It does mean something.
Sitting in the darkness of the Grail Moviehouse last Thursday, this overwhelming feeling of deep sadness and endless curiosity washed over me. It was as if everything I’ve ever known, ever thought about or questioned, meant nothing at all — a huge waste of time, a merciless vacuum of birth, death, and destruction.
Happy birthday, Captain Trips.
On this day (Aug. 1) some 75 years ago, Jerome Garcia was born in San Francisco. You might not recognize the name Jerome, but a lightbulb may click on when you remember him by his nickname: Jerry.
I kept glancing over at the signs.
Strolling the long and busy corridors of the Folkmoot Friendship Center (Waynesville) this past Sunday evening, I couldn’t help looking at the signs posted on the walls next to the doors. “Argentina.” “Israel.” “Russia.” “India.” “Taiwan.” All of these foreign countries, these ambassadors from every corner of the world, each with their own set of social and economic issues, many mirroring our own.
This one? This one hurt.
When I heard Thursday afternoon about the tragic suicide of Chester Bennington, lead singer for Linkin Park, I was taken back, as if someone had punched me in the chest. Suddenly, dozens of memories started flooding my field-of-vision. I remember listening to their groundbreaking mix of hard rock and hip-hop in middle school, seeing them in Montreal in high school, and always blasting their melodies before track-and-field meets all throughout my adolescence and early adulthood.
I was about an hour late.
Rolling up to the Swain County Business Education & Training Center in Bryson City last Saturday morning, I slammed the brakes of the old truck into the parking space, grabbed my box of books and headed for the front entrance.
Those who forget history, tend to...
Well, you know the rest. Nowadays, it seems each morning we awaken into another national and international crisis. Be afraid of the Russian influence on America. Be afraid of nuclear war. Be afraid of presidential and political scandals. Be afraid of the Middle East and terrorism. Be afraid of racial and social divides. Be afraid of economic depression and lack of employment.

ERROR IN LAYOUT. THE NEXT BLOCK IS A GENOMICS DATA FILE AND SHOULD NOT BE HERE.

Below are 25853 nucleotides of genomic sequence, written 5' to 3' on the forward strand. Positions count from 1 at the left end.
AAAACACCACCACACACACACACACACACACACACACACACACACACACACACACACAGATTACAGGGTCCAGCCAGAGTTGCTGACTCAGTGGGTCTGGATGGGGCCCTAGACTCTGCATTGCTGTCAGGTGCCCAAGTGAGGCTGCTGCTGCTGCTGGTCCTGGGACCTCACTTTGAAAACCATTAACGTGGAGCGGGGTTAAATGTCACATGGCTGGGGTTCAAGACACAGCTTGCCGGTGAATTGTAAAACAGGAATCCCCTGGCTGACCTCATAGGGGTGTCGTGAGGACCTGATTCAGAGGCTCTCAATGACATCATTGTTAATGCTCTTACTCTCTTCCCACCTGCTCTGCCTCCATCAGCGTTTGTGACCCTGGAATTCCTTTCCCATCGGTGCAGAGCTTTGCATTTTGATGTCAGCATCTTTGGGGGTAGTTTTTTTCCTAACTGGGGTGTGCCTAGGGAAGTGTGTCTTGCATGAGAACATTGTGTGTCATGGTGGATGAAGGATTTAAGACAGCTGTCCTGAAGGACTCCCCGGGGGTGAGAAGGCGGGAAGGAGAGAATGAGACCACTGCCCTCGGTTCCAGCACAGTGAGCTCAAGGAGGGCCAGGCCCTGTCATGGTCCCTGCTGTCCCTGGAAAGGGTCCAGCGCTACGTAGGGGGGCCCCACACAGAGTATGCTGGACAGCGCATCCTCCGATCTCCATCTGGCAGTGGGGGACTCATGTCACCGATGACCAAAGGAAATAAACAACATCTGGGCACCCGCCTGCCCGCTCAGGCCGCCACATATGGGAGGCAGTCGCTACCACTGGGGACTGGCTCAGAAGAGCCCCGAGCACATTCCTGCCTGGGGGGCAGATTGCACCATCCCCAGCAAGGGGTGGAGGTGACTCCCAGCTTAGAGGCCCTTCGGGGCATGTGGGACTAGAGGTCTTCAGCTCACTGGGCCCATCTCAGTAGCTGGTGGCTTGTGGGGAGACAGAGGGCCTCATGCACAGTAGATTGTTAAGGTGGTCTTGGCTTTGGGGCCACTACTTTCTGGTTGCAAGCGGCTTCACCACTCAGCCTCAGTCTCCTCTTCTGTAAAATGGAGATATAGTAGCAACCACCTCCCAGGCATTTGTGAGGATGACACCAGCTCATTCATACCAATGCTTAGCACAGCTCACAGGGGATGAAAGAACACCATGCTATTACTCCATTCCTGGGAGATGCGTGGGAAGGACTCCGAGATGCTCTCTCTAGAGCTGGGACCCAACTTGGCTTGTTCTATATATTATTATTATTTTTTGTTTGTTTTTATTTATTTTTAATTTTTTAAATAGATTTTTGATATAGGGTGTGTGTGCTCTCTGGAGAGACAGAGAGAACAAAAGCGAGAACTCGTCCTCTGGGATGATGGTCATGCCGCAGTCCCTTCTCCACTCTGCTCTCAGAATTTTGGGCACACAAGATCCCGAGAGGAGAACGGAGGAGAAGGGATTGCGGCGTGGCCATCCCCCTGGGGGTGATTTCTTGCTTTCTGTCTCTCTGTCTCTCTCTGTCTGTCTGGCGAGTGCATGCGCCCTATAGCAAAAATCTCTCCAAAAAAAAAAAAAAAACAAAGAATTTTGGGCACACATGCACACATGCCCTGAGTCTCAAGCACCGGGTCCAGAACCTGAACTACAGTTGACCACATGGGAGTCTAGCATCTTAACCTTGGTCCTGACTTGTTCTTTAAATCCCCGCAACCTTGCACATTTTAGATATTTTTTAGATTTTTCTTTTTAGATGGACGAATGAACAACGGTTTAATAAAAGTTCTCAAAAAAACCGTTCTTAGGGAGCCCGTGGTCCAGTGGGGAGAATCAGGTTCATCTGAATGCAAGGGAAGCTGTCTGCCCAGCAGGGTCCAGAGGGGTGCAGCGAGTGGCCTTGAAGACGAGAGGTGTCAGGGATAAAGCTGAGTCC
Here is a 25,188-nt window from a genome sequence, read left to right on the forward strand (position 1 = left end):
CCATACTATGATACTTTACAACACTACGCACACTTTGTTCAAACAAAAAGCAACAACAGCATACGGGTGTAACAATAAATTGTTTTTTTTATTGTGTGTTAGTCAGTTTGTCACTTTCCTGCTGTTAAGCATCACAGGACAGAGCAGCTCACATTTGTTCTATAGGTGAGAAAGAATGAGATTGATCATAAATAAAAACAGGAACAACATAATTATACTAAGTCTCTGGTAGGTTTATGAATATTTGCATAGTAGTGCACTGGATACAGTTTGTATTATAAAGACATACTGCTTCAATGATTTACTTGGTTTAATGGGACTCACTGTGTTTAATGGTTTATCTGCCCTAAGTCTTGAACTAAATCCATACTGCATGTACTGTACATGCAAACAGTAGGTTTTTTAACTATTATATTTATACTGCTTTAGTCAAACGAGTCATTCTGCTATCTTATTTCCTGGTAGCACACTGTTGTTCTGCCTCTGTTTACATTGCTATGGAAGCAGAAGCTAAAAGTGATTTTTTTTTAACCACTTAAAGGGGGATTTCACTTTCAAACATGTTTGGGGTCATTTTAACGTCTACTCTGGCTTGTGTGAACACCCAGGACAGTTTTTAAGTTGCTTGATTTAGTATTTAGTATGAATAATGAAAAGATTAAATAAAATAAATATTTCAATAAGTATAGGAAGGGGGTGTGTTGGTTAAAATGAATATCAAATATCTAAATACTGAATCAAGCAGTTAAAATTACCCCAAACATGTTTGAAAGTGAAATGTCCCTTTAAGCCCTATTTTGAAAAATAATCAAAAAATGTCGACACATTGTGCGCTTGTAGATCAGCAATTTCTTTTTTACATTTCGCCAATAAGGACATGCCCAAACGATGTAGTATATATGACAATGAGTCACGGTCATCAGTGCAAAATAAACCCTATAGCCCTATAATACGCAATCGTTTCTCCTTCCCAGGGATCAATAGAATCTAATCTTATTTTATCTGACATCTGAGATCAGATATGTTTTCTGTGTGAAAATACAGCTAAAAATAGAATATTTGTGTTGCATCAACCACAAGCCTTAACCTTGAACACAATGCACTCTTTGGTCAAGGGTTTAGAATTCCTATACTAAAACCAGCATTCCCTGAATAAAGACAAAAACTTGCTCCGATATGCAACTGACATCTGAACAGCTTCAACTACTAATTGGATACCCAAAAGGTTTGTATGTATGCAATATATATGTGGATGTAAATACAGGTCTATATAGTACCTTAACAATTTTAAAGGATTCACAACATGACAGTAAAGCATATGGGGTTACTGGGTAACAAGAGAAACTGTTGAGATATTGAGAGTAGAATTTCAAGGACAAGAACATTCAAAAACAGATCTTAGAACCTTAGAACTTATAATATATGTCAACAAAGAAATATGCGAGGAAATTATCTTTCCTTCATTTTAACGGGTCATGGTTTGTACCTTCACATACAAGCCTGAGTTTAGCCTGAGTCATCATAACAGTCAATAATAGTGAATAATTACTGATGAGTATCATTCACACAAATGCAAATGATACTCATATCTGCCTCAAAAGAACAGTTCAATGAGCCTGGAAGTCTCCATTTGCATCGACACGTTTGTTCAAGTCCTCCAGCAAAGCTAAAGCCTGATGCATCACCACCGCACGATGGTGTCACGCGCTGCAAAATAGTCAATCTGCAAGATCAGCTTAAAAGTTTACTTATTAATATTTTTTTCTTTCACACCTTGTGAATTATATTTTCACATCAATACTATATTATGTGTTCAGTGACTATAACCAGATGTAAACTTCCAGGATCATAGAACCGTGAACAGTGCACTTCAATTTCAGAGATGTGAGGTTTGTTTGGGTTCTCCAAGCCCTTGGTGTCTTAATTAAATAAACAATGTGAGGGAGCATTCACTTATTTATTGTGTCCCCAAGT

I remembered those places, and those faces.
Scrolling through Facebook — through the “fun in the sun” Fourth of July photos — in my office on Monday morning, I couldn’t help but have this feeling of longing to see and interact with friends and family celebrating the holiday weekend back home in Upstate New York.
It’s the hardest part of this gig.
As a journalist for just about a decade, I’ve been lucky enough to interview and photograph hundreds of folks, from all walks of life, that, perhaps, I may have never had the chance to interact with had I pursued another career path.
I look forward to it these days.
Calling my dad at the end of the day. With my parents still living in my native Upstate New York, I find myself dialing the old man almost every night, just to shoot the bull. With our conversations normally hovering around the matters of the day — politically and socially — we then knock it down a notch, talking about sports, family, or simply telling one tall tale after another, usually with some hearty laughter echoing from the other end of the line.
Three up. Three down.